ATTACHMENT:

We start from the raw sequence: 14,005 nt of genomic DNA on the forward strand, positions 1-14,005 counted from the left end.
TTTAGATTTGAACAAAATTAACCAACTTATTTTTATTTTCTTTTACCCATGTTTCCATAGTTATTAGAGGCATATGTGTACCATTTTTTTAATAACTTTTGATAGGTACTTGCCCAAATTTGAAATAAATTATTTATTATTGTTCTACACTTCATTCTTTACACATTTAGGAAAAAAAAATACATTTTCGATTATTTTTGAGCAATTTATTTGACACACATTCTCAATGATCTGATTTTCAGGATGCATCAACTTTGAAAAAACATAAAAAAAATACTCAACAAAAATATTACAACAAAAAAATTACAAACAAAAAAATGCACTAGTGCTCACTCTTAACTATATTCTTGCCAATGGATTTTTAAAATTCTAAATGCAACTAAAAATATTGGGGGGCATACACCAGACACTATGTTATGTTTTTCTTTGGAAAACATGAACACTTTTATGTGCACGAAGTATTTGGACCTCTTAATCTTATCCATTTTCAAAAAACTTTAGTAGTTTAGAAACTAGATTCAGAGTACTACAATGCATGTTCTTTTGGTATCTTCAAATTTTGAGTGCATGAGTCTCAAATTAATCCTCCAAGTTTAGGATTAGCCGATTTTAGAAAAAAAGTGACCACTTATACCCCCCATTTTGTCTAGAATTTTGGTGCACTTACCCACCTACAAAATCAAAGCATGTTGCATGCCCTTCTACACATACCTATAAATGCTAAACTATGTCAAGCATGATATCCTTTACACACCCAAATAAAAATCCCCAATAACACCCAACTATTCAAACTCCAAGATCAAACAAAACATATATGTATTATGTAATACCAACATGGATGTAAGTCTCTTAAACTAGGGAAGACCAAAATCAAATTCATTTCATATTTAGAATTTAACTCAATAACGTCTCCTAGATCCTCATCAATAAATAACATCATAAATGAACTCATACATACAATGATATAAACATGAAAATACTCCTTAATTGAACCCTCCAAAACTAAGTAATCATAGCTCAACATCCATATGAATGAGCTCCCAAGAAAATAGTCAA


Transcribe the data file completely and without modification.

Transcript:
We start from the raw sequence: 14,005 nt of genomic DNA on the forward strand, positions 1-14,005 counted from the left end.
TTTAGATTTGAACAAAATTAACCAACTTATTTTTATTTTCTTTTACCCATGTTTCCATAGTTATTAGAGGCATATGTGTACCATTTTTTTAATAACTTTTGATAGGTACTTGCCCAAATTTGAAATAAATTATTTATTATTGTTCTACACTTCATTCTTTACACATTTAGGAAAAAAAAATACATTTTCGATTATTTTTGAGCAATTTATTTGACACACATTCTCAATGATCTGATTTTCAGGATGCATCAACTTTGAAAAAACATAAAAAAAATACTCAACAAAAATATTACAACAAAAAAATTACAAACAAAAAAATGCACTAGTGCTCACTCTTAACTATATTCTTGCCAATGGATTTTTAAAATTCTAAATGCAACTAAAAATATTGGGGGGCATACACCAGACACTATGTTATGTTTTTCTTTGGAAAACATGAACACTTTTATGTGCACGAAGTATTTGGACCTCTTAATCTTATCCATTTTCAAAAAACTTTAGTAGTTTAGAAACTAGATTCAGAGTACTACAATGCATGTTCTTTTGGTATCTTCAAATTTTGAGTGCATGAGTCTCAAATTAATCCTCCAAGTTTAGGATTAGCCGATTTTAGAAAAAAAGTGACCACTTATACCCCCCATTTTGTCTAGAATTTTGGTGCACTTACCCACCTACAAAATCAAAGCATGTTGCATGCCCTTCTACACATACCTATAAATGCTAAACTATGTCAAGCATGATATCCTTTACACACCCAAATAAAAATCCCCAATAACACCCAACTATTCAAACTCCAAGATCAAACAAAACATATATGTATTATGTAATACCAACATGGATGTAAGTCTCTTAAACTAGGGAAGACCAAAATCAAATTCATTTCATATTTAGAATTTAACTCAATAACGTCTCCTAGATCCTCATCAATAAATAACATCATAAATGAACTCATACATACAATGATATAAACATGAAAATACTCCTTAATTGAACCCTCCAAAACTAAGTAATCATAGCTCAACATCCATATGAATGAGCTCCCAAGAAAATAGTCAA